——
    Myth Busters did a comprehensive test in a dry lake bed. The destabilized round returning from on high is falling sideways. It’s terminal velocity at near sea level is sufficient to penetrate about 1/2” of lakebed. They calculated the force was insufficient to guarantee penetration of the skull. Still stupid to shoot at anything you are not willing to destroy. — John Snell.
    ——
    John Snell, interesting. Of course, this was the skull of a child, maybe 4 or 5 years old, with most of the sutures non-united. Did they prove it was falling sideways for the entire time on the way down? Also, whether the velocity of the bullet falling ever equals or exceeds the velocity of the bullet exiting the gun barrel depends on what kind of gun, as well as the friction generated when the bullet encounters air resistance. If the bullet is always falling on its side, than it is presenting more surface area to the air, and would be slowed down more than if it fell the in same position it was in as it exited the gun.— Dr Adam Bogart (FB exchange, May 17, 2021)

  2. The child of course is a tragic special case, and again, negligent discharge occurs whenever you fire at anything you did not intend to destroy. As for the bullet behavior, even with very high twist rates and heavy for caliber bullets they tend to destabilize at ranges well under their maximum altitude when fired upward. Once destabilized the bullet (speaking of G1 to G7 profiles – [pointed (G1) and pointed boat tail (G7)], will always turn its nose away from the line of travel and rather quickly assume a maximum drag attitude.
    The most likely bullet shape (G0-round ball) experiences significant drag on it’s upward trajectory, and even if that is discounted (simply dropping the lead ball from the maximum altitude achieved), drag will eventually equal G (Gravitational acceleration) and that velocity is always only a small fraction of muzzle velocity. — John Snell https://SnellsNotebook.us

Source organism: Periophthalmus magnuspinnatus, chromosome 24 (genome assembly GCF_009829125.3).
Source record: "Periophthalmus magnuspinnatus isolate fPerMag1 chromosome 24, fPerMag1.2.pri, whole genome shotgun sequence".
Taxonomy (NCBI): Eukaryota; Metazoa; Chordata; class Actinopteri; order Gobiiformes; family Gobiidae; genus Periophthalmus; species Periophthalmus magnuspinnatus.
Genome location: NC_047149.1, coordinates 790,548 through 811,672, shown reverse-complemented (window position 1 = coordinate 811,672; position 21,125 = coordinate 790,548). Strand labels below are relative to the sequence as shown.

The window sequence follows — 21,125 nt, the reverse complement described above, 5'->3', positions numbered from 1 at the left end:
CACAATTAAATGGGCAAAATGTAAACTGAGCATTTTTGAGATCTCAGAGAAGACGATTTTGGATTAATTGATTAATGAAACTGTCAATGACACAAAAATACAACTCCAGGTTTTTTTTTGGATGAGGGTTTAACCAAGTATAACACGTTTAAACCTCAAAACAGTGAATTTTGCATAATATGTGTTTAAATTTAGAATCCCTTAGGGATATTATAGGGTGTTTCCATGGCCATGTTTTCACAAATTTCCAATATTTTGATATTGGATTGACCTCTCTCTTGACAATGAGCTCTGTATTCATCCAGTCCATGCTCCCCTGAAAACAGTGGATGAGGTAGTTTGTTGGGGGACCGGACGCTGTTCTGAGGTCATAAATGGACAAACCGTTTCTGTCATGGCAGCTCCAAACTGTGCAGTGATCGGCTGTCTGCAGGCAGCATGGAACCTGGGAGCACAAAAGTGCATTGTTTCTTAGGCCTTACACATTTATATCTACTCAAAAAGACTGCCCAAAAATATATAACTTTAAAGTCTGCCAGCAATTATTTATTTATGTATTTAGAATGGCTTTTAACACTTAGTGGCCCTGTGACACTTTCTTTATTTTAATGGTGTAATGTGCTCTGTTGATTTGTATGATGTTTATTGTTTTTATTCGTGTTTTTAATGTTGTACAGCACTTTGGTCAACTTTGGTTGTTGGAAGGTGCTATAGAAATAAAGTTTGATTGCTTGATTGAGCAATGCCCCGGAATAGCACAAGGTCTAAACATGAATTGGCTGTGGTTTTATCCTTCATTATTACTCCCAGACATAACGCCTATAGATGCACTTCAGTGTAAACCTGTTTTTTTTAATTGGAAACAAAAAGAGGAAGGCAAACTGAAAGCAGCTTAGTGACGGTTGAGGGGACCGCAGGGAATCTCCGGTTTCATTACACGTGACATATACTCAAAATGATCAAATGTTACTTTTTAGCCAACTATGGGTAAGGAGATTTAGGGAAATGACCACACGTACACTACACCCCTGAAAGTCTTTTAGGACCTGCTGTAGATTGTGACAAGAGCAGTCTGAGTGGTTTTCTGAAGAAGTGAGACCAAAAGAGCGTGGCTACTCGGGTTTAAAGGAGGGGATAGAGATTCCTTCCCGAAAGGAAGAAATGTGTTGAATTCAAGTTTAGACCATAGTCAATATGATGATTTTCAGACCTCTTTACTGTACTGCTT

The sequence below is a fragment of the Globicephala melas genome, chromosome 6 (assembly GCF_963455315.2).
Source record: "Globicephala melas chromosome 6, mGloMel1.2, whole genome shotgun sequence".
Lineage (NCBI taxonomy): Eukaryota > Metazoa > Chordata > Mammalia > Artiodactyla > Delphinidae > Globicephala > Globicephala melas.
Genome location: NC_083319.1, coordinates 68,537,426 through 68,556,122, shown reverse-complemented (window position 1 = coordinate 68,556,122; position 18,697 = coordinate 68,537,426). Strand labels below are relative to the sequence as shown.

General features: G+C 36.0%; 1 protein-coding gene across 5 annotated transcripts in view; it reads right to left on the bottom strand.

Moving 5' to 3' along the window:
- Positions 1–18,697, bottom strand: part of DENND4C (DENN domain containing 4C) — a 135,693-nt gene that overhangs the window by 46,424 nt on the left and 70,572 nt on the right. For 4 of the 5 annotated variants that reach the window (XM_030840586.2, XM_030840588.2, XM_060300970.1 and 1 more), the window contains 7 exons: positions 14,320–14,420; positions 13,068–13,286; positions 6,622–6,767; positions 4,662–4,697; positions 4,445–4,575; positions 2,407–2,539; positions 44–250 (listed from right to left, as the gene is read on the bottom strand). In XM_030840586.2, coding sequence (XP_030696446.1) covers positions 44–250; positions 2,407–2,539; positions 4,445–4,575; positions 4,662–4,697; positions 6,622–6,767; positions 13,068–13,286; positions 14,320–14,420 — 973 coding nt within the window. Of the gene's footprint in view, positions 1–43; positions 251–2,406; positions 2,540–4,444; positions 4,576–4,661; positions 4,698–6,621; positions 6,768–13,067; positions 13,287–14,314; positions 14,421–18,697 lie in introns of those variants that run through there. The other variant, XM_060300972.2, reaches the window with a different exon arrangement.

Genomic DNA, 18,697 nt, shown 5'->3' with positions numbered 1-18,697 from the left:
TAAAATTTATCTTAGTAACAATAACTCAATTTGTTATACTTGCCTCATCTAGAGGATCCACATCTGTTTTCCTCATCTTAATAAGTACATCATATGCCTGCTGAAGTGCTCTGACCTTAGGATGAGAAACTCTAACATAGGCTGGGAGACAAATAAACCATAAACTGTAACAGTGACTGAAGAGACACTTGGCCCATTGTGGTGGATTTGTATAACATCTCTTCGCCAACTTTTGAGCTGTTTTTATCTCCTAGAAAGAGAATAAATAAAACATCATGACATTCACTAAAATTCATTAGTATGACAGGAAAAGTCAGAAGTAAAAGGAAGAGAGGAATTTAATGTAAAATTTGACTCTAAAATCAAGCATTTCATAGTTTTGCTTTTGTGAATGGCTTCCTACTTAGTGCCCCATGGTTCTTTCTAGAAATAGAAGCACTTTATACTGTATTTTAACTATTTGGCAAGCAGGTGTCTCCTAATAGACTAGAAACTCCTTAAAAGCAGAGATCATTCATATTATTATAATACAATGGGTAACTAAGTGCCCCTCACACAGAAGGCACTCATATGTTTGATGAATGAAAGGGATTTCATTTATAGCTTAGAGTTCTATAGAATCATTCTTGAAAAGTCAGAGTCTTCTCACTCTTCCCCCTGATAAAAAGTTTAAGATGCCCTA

3. Well, fortunately for us, there is air, and it has enough density to, for example, balance a falling human (spread eagle posture) against gravity at roughly 120 mph. Without air resistance a feather and a cannon ball fall at the same speed (DaVinci at Pizza).
    The keyhole you reference is familiar to shooters too. It is a snapshot of the aspect of the bullet at the moment of penetration (for us its a paper target mostly). As an example – I had a 32 grain 204 Ruger load that would not stabilize. It did not group tightly, and it was easy to see the bullets had been very close to fully sideways at the moment they passed through the paper. Given the bullets were moving at nearly 4,000 fps at the muzzle of a 26” 1:12 twist barrel the rotational velocity would have been about 4,000 rpm. Monkey brain says that should stabilize – target says “Oh no you didn’t!”

    Your observation about ricochets is accurate, as the deformation of the bullet due to impact often moves it’s center of rotation outside of its body (the bullet tumbles one way or another). The trajectory of such bullets no longer conforms to that of any G shape projectile and drag increases exponentially as a result. Typically such bullets ‘fall out of the air’ much sooner than a bullet that does not ricochet because of increased drag.

    Forces operating on bullets can all be viewed as accelerations. The highest velocity a bullet will achieve is at the moment it leaves the barrel and its line of travel from that point to impact is governed by the gravity and drag primarily. (There are a myriad of other forces we account for as range increases, and velocity decreases when precision prediction is required). In that analysis simple air resistance can be viewed as a vector in direct opposition to the initial line of flight. It is the reason the trajectory is a curve, and that to hit distant targets requires adjusting the departure angle upward to compensate.

    Sorry to get all down in the weeds – you sort of tickled my retirement project’s reason to exist. Describing interior and exterior ballistics truthfully for non physicist shooters. If ever you have questions please don’t hesitate to drop me a line. Contact data is on my website.— John Snell